I switched to a compact on my road bike right before a ride through the Florida Keys two years ago. My girlfriend at the time (strictly a roadie) said I was nuts, that I'd be constantly spun-out, especially going from 5800 ft of elevation down to sea level. I ended up very pleased with the results. Even with the road being as flat as it is through the Keys, I was never spun-out. With that experience and another year of riding on a compact, I got a Quarq in a compact for my tri bike without hesitation.

Normally I ride either relatively flat terrain (where I live now @ 4300 feet) or through mountains with lots of climbing and descending (45 minutes away where I go for group rides @ 5800 feet of elevation). My "everyday" wheels have an 11-28 for the mountains, and my "race" wheels have an 11-26 for the short climbs I encounter at races in southern NM. Both work wonderfully for me across a variety of terrain. I think if I rode mostly on relatively-flat roads, I'd have a 12-25 and be satisfied.

Since power was brought into the conversation: my best 20-minute average was 206, giving me a theoretical FTP (Functional Threshold Pain?) of 196ish (If I calculated that correctly). I'll be very pleased when I get over 200. I have no idea where that puts me in comparison to other folks in my AG; I'm just happy to see incremental increases over time. I think this puts me firmly in the "stick with a compact" zone of ability.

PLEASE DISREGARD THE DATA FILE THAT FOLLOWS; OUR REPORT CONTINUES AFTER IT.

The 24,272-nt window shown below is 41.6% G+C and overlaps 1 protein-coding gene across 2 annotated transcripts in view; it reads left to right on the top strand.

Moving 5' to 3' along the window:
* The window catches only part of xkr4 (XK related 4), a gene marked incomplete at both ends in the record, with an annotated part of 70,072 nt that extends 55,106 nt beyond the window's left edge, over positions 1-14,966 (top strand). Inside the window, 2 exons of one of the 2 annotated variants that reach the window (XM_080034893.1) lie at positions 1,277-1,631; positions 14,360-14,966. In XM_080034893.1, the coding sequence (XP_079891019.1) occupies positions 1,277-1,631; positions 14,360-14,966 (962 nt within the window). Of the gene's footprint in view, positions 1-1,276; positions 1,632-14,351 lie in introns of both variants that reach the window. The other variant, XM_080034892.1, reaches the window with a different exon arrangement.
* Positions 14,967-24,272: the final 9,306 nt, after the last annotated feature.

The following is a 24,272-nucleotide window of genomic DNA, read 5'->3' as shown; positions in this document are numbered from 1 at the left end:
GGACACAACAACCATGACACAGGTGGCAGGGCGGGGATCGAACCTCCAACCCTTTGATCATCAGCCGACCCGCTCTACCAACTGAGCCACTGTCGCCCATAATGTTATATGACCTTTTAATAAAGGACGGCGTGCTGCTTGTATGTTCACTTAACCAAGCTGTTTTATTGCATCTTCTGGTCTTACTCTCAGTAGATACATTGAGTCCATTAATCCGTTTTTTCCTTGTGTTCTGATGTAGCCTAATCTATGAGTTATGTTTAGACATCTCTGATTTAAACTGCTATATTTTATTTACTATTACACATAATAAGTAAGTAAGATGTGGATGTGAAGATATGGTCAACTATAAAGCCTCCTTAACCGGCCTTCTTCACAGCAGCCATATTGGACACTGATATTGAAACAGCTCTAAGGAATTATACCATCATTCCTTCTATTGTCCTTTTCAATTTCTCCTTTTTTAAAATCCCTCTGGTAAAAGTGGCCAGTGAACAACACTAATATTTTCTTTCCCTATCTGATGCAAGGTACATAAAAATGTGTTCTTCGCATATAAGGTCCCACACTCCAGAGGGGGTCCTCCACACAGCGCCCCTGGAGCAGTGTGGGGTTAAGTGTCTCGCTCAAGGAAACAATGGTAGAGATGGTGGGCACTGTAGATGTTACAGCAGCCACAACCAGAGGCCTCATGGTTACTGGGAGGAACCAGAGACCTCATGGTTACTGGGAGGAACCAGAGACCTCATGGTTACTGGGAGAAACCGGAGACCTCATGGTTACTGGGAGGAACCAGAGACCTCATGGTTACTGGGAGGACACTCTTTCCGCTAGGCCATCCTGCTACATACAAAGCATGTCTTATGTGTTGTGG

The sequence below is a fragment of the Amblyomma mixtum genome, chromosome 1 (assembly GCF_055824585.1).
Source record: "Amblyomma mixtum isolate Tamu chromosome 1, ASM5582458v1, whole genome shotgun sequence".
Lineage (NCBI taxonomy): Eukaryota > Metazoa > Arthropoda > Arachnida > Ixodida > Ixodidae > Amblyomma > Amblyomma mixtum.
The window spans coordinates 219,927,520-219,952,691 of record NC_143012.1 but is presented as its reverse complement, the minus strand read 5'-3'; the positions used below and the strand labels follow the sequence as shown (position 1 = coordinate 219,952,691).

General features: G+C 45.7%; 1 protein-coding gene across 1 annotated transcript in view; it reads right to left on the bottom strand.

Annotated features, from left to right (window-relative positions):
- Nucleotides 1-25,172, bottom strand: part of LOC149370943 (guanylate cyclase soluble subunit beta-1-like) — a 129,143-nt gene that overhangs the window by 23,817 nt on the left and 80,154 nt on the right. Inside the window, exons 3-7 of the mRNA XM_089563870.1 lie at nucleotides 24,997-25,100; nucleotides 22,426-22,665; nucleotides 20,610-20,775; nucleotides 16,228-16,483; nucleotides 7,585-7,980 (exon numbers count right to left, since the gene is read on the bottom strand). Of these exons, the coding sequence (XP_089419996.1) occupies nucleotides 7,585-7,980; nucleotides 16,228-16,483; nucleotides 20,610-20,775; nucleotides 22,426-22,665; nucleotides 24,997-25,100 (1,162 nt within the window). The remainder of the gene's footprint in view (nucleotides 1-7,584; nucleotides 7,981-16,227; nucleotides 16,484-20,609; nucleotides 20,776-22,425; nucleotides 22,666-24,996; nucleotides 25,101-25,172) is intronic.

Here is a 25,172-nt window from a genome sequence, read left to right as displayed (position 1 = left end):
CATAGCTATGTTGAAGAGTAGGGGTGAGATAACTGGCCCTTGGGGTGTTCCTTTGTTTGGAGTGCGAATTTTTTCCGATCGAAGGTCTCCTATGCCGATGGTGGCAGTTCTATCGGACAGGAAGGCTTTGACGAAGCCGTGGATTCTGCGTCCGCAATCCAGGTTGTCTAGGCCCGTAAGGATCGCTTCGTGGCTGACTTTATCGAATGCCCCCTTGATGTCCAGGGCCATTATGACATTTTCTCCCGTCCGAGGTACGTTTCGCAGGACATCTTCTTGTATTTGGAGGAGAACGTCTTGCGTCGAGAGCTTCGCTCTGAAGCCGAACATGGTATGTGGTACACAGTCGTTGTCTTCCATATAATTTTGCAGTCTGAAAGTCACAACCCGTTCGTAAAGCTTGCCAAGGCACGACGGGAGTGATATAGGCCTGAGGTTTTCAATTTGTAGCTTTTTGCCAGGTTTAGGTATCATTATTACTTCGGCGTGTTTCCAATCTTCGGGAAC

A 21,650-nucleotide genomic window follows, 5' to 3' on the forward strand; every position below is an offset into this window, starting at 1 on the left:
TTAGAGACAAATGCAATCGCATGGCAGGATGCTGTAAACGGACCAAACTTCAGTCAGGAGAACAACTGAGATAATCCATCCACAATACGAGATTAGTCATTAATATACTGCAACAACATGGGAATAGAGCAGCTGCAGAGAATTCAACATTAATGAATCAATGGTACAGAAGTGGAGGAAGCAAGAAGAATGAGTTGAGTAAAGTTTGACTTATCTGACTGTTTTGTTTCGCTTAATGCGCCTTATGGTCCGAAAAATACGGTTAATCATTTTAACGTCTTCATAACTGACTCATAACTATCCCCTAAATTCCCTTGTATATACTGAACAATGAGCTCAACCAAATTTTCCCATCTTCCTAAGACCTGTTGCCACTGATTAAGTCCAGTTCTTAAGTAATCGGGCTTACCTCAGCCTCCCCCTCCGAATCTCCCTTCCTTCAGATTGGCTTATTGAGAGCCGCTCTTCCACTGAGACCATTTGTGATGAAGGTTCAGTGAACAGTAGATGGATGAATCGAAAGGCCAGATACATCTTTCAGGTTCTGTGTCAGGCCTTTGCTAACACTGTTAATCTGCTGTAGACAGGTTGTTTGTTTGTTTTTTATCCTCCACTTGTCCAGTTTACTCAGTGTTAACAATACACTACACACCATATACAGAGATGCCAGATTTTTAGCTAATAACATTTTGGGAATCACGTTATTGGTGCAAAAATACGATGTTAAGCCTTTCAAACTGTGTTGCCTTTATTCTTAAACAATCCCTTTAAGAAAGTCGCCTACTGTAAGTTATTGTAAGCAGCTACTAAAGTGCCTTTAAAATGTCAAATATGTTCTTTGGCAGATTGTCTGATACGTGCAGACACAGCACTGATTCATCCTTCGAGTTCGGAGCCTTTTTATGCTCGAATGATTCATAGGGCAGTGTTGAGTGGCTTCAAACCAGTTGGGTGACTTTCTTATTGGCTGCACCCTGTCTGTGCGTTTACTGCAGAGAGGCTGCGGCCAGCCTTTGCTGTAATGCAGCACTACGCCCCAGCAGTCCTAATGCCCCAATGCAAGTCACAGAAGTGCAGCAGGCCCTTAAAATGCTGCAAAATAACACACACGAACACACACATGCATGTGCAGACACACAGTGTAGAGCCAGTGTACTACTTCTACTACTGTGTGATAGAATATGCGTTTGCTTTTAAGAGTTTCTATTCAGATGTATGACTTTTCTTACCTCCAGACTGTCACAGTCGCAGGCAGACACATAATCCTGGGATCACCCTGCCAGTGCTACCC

2013-07-01 2:31 PM
in reply to: JZig

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Subject: RE: Compact Crank Comments from Kevin Metcalfe

Originally posted by JZig
Originally posted by cmscat50 I have compact and 11-28 on my road bike. That setup allows me to get to about 38mph before spinning out and also allows me to climb hills up to 15% staying around 300 watts at a modest cadence. Proabably about 95% or more of AG triathletes should never see 300 watts. Therefore at least 95% of AG triathletes should be running compact with a 28T rear. If they care about the run anyway.
No.

x2

While most AG triathletes don't need to run 53/39 chainrings, their choice of cassette will be course specific.  There is no point in running a 11-28 if you don't train or race on significant hills.  Most AGers would do just fine with a 50/34 and a 12/23 on a really flat course, but certainly would benefit from an 11/28 on a really hilly course.

2013-07-01 5:57 PM
in reply to: Jason N

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Subject: RE: Compact Crank Comments from Kevin Metcalfe
I went from 53/39 and 12/25 to 50/34 and 11/28 for my setup on my tri bike when I did IMCDA. The hills there are steep enough to warrant having that 28. Granted others out there ran standard 53/39 12/25 but for myself I rather spin easier up the hill rather than mash. At the end I was "fresh" to go on for the run.

On flats I'd go back to running a 12-25. I don't see much purpose in running a 12-23 at this time. Maybe there would be but I don't know.

2013-07-01 6:00 PM
in reply to: spie34

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Subject: RE: Compact Crank Comments from Kevin Metcalfe